Children with extreme short stature (height) and their families often experience significant
psychological stress related to concerns about adult height. In addition, short stature
often results in life-long emotional, social, and physical obstacles to the affected person.
Normal growth occurs in two phases. The first phase, known as childhood growth, occurs
below the age of 10. The second phase of growth, teen-age or adolescent growth, begins
between the ages of 10 and 15. In addition, puberty marks the time when the bone's growth
plates (epiphysis) begin to close, initiating the completion of linear growth (height).
Some children suffer from a condition called precocious puberty, meaning that puberty begins
at a younger age than normal. The development of medications known as synthetic LHRH
analogs have provided a method to delay puberty and treat these patients.
LHRHa (deslorelin) is a hormone created to act like naturally occurring LHRH. It been used
in patient's diagnosed with precocious (early onset) puberty. The drugs were able to
regress patient's clinical signs of puberty, decrease the levels of adult sex hormones
produced, and slow the rate of bone aging.
Children with extreme short stature and their families frequently experience significant
psychological stress related to concerns about adult height. Additionally, extreme short
stature often presents life-long emotional, social, and physical obstacles to the affected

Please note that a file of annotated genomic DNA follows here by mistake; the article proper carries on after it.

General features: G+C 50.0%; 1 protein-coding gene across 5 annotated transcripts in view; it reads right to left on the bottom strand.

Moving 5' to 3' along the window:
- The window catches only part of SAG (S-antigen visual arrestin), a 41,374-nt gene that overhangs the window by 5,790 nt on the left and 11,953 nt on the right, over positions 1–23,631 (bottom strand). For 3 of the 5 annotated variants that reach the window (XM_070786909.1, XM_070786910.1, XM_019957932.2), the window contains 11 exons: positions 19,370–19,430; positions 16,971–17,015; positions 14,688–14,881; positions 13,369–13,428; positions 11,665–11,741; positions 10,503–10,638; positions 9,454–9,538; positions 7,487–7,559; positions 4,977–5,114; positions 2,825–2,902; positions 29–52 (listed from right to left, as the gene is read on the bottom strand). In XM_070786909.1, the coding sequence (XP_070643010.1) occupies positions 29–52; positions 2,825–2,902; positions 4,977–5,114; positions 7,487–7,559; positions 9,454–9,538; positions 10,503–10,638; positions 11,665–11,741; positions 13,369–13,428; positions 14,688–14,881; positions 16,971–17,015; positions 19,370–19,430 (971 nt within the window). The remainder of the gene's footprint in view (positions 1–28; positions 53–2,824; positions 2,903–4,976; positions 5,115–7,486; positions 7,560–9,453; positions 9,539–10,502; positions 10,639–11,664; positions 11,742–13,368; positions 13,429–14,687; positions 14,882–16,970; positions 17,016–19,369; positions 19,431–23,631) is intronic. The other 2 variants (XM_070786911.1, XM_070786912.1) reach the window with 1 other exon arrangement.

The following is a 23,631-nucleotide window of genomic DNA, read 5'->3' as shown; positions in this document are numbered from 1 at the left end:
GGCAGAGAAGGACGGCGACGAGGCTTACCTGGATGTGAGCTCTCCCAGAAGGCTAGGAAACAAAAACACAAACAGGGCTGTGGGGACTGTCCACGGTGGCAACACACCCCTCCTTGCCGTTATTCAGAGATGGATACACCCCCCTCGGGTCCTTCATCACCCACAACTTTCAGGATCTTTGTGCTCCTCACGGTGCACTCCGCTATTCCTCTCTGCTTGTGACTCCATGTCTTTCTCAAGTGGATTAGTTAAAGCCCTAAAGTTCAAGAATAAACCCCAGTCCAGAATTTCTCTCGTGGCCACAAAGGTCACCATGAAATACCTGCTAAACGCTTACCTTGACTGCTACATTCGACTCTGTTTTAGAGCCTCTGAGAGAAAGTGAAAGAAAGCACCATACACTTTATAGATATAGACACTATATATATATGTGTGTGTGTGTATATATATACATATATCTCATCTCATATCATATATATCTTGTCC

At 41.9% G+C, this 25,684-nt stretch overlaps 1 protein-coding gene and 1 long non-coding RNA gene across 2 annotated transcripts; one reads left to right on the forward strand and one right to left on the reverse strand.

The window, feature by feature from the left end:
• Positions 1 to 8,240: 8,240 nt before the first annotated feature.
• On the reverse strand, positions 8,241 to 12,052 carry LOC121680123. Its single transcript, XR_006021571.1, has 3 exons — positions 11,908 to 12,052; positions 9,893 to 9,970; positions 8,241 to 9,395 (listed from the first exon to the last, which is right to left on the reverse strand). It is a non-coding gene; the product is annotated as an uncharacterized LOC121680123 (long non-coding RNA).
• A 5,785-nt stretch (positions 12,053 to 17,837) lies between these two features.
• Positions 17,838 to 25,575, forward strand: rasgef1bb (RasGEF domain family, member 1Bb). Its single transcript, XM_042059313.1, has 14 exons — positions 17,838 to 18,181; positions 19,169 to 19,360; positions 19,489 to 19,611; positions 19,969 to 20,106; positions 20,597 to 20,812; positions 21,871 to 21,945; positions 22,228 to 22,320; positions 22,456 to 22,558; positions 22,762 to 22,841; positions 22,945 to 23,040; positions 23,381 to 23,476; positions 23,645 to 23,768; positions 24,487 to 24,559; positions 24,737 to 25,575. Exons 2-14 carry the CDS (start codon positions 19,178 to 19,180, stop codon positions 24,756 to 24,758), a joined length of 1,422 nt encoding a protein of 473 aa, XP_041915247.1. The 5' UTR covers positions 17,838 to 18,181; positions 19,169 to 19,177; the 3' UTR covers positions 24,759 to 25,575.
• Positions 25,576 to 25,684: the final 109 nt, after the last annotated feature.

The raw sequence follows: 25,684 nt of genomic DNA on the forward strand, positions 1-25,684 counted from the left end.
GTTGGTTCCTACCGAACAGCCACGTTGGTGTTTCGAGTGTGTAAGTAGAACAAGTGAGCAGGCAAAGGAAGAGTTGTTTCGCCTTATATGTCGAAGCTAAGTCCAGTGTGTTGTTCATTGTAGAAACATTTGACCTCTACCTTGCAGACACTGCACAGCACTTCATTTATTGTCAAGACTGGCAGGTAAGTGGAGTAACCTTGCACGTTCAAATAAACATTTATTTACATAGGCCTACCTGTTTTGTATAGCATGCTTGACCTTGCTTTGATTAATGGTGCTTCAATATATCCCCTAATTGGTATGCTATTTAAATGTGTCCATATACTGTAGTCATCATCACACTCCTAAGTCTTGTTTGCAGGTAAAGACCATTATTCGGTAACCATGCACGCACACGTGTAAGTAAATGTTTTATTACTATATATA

individual. The onset of puberty in such patients presents a critical management problem
because puberty initiates the process of epiphyseal closure that terminates linear growth.
Until recently, there was no way to delay the onset of puberty in such patients. The
development of synthetic LHRH analogs, however, has provided such a method. Administration
of such analogs to children with precocious puberty caused a regression of their clinical
signs of puberty, a decrease in their gonadotropins and sex steroids, and a slowing of the
rate of bone age advancement.
We propose to treat pubertal children with extreme short stature with a long-acting analog
of luteinizing hormone-releasing hormone (D-Trp6-Pro9-NEt-LHRHa). The goal of LHRHa
treatment in these children is to halt the normal progression into puberty and thereby delay
epiphyseal fusion. We postulate that delay of puberty will prolong pre-pubertal growth
prior to the pubertal spurt and subsequent epiphyseal fusion, and thus will enhance ultimate
height. This study will test this hypothesis through a double-blind, randomized comparison
of the effect of LHRHa and placebo on final adult height. Patients will be treated with
LHRHa or placebo for 4 years, and will then be followed until they have completed puberty
and have stopped growing.
Patients with extreme short stature will qualify for inclusion under this protocol if they
meet the following criteria:
Age 9 through 15.99 years at the start of treatment.
Tanner II-V pubertal development.
Height at least 2.25 S.D. below the median for chronologic age at the time of pubertal
onset, or a predicted adult height at least 2.25 S.D. below median adult height.
The height criterion must be met before study entry, but not necessarily on the actual
date the patient starts to take the protocol injections because advancing puberty may
cause an increase in height velocity that temporarily increases height standard deviation
Unfused carpal and phalangeal epiphyses by bone age x-ray.